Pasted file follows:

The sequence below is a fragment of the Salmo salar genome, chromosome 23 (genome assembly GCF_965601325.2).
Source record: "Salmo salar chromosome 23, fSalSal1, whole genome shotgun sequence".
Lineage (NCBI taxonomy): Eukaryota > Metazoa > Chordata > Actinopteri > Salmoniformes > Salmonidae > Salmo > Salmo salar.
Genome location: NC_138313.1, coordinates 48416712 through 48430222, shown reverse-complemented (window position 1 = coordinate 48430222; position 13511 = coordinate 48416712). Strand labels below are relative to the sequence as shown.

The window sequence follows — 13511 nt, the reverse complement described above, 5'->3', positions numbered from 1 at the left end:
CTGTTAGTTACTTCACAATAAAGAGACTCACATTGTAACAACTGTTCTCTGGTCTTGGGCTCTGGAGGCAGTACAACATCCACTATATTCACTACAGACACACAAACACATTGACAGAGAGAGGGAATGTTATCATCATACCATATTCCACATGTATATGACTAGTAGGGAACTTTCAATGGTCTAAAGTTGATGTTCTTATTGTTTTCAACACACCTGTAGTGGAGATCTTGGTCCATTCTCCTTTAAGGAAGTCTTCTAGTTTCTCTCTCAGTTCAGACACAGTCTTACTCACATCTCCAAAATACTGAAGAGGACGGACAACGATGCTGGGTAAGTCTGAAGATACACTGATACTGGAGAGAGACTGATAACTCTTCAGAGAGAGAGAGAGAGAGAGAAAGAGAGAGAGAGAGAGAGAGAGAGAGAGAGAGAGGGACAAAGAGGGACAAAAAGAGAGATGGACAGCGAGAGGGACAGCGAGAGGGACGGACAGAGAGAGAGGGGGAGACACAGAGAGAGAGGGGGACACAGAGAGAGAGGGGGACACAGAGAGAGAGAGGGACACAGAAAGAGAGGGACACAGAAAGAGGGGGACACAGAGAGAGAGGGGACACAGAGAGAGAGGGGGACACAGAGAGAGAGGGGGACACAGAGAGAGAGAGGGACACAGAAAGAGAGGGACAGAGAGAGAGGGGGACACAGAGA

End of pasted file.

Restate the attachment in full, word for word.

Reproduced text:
The sequence below is a fragment of the Salmo salar genome, chromosome 23 (genome assembly GCF_965601325.2).
Source record: "Salmo salar chromosome 23, fSalSal1, whole genome shotgun sequence".
Lineage (NCBI taxonomy): Eukaryota > Metazoa > Chordata > Actinopteri > Salmoniformes > Salmonidae > Salmo > Salmo salar.
Genome location: NC_138313.1, coordinates 48416712 through 48430222, shown reverse-complemented (window position 1 = coordinate 48430222; position 13511 = coordinate 48416712). Strand labels below are relative to the sequence as shown.

The window sequence follows — 13511 nt, the reverse complement described above, 5'->3', positions numbered from 1 at the left end:
CTGTTAGTTACTTCACAATAAAGAGACTCACATTGTAACAACTGTTCTCTGGTCTTGGGCTCTGGAGGCAGTACAACATCCACTATATTCACTACAGACACACAAACACATTGACAGAGAGAGGGAATGTTATCATCATACCATATTCCACATGTATATGACTAGTAGGGAACTTTCAATGGTCTAAAGTTGATGTTCTTATTGTTTTCAACACACCTGTAGTGGAGATCTTGGTCCATTCTCCTTTAAGGAAGTCTTCTAGTTTCTCTCTCAGTTCAGACACAGTCTTACTCACATCTCCAAAATACTGAAGAGGACGGACAACGATGCTGGGTAAGTCTGAAGATACACTGATACTGGAGAGAGACTGATAACTCTTCAGAGAGAGAGAGAGAGAGAGAAAGAGAGAGAGAGAGAGAGAGAGAGAGAGAGAGAGGGACAAAGAGGGACAAAAAGAGAGATGGACAGCGAGAGGGACAGCGAGAGGGACGGACAGAGAGAGAGGGGGAGACACAGAGAGAGAGGGGGACACAGAGAGAGAGGGGGACACAGAGAGAGAGAGGGACACAGAAAGAGAGGGACACAGAAAGAGGGGGACACAGAGAGAGAGGGGACACAGAGAGAGAGGGGGACACAGAGAGAGAGGGGGACACAGAGAGAGAGAGGGACACAGAAAGAGAGGGACAGAGAGAGAGGGGGACACAGAGA